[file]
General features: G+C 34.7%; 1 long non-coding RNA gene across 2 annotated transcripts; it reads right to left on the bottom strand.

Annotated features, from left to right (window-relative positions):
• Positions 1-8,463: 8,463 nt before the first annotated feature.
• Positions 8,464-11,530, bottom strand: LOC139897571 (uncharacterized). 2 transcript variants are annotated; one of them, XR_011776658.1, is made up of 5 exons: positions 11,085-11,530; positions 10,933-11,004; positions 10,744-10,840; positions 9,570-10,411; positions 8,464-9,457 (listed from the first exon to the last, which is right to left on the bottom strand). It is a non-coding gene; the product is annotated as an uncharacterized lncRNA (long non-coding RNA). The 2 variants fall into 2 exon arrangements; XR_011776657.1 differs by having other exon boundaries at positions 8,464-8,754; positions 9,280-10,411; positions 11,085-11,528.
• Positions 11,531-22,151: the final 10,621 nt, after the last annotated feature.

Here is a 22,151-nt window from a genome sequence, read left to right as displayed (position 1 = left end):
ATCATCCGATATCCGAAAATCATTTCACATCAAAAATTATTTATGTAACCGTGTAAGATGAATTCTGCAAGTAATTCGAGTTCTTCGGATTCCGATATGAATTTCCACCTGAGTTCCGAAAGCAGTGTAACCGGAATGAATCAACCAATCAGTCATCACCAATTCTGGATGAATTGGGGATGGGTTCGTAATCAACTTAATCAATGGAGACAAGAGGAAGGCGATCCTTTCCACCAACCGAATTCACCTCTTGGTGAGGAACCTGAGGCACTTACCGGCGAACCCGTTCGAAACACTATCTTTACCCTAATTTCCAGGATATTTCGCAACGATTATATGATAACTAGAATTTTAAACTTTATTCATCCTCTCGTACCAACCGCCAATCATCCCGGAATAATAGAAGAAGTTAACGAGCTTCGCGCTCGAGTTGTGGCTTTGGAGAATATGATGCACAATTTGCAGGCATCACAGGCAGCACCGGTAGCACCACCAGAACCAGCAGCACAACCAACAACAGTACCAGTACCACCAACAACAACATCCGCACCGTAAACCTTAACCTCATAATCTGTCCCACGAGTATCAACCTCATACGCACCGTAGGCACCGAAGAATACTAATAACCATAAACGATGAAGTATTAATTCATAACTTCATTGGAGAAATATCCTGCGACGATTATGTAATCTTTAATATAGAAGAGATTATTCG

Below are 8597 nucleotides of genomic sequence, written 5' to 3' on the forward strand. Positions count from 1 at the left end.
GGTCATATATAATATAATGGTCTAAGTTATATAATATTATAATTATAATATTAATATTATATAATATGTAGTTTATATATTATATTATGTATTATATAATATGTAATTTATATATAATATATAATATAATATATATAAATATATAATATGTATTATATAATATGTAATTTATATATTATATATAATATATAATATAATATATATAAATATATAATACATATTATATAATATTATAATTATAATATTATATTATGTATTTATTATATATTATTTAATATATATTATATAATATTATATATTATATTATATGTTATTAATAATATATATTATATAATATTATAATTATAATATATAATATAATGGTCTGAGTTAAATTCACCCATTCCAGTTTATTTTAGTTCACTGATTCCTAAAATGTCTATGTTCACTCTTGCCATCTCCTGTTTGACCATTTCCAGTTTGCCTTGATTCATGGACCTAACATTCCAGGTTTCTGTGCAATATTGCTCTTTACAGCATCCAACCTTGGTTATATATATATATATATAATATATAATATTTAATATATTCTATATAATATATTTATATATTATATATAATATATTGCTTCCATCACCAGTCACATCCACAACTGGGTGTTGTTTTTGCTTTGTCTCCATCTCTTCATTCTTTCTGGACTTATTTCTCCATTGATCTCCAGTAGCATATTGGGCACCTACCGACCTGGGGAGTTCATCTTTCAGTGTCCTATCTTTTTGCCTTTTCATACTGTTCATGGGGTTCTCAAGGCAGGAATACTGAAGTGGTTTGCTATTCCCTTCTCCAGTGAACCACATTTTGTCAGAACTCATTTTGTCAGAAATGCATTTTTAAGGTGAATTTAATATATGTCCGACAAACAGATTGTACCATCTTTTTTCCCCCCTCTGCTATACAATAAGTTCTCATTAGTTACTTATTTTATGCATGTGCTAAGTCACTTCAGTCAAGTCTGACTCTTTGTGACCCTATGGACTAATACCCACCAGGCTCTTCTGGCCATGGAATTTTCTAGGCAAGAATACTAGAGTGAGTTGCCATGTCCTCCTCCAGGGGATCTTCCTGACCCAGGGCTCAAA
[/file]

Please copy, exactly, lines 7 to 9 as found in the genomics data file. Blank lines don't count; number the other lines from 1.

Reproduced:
ATCATCCGATATCCGAAAATCATTTCACATCAAAAATTATTTATGTAACCGTGTAAGATGAATTCTGCAAGTAATTCGAGTTCTTCGGATTCCGATATGAATTTCCACCTGAGTTCCGAAAGCAGTGTAACCGGAATGAATCAACCAATCAGTCATCACCAATTCTGGATGAATTGGGGATGGGTTCGTAATCAACTTAATCAATGGAGACAAGAGGAAGGCGATCCTTTCCACCAACCGAATTCACCTCTTGGTGAGGAACCTGAGGCACTTACCGGCGAACCCGTTCGAAACACTATCTTTACCCTAATTTCCAGGATATTTCGCAACGATTATATGATAACTAGAATTTTAAACTTTATTCATCCTCTCGTACCAACCGCCAATCATCCCGGAATAATAGAAGAAGTTAACGAGCTTCGCGCTCGAGTTGTGGCTTTGGAGAATATGATGCACAATTTGCAGGCATCACAGGCAGCACCGGTAGCACCACCAGAACCAGCAGCACAACCAACAACAGTACCAGTACCACCAACAACAACATCCGCACCGTAAACCTTAACCTCATAATCTGTCCCACGAGTATCAACCTCATACGCACCGTAGGCACCGAAGAATACTAATAACCATAAACGATGAAGTATTAATTCATAACTTCATTGGAGAAATATCCTGCGACGATTATGTAATCTTTAATATAGAAGAGATTATTCG

Below are 8597 nucleotides of genomic sequence, written 5' to 3' on the forward strand. Positions count from 1 at the left end.
GGTCATATATAATATAATGGTCTAAGTTATATAATATTATAATTATAATATTAATATTATATAATATGTAGTTTATATATTATATTATGTATTATATAATATGTAATTTATATATAATATATAATATAATATATATAAATATATAATATGTATTATATAATATGTAATTTATATATTATATATAATATATAATATAATATATATAAATATATAATACATATTATATAATATTATAATTATAATATTATATTATGTATTTATTATATATTATTTAATATATATTATATAATATTATATATTATATTATATGTTATTAATAATATATATTATATAATATTATAATTATAATATATAATATAATGGTCTGAGTTAAATTCACCCATTCCAGTTTATTTTAGTTCACTGATTCCTAAAATGTCTATGTTCACTCTTGCCATCTCCTGTTTGACCATTTCCAGTTTGCCTTGATTCATGGACCTAACATTCCAGGTTTCTGTGCAATATTGCTCTTTACAGCATCCAACCTTGGTTATATATATATATATATAATATATAATATTTAATATATTCTATATAATATATTTATATATTATATATAATATATTGCTTCCATCACCAGTCACATCCACAACTGGGTGTTGTTTTTGCTTTGTCTCCATCTCTTCATTCTTTCTGGACTTATTTCTCCATTGATCTCCAGTAGCATATTGGGCACCTACCGACCTGGGGAGTTCATCTTTCAGTGTCCTATCTTTTTGCCTTTTCATACTGTTCATGGGGTTCTCAAGGCAGGAATACTGAAGTGGTTTGCTATTCCCTTCTCCAGTGAACCACATTTTGTCAGAACTCATTTTGTCAGAAATGCATTTTTAAGGTGAATTTAATATATGTCCGACAAACAGATTGTACCATCTTTTTTCCCCCCTCTGCTATACAATAAGTTCTCATTAGTTACTTATTTTATGCATGTGCTAAGTCACTTCAGTCAAGTCTGACTCTTTGTGACCCTATGGACTAATACCCACCAGGCTCTTCTGGCCATGGAATTTTCTAGGCAAGAATACTAGAGTGAGTTGCCATGTCCTCCTCCAGGGGATCTTCCTGACCCAGGGCTCAAA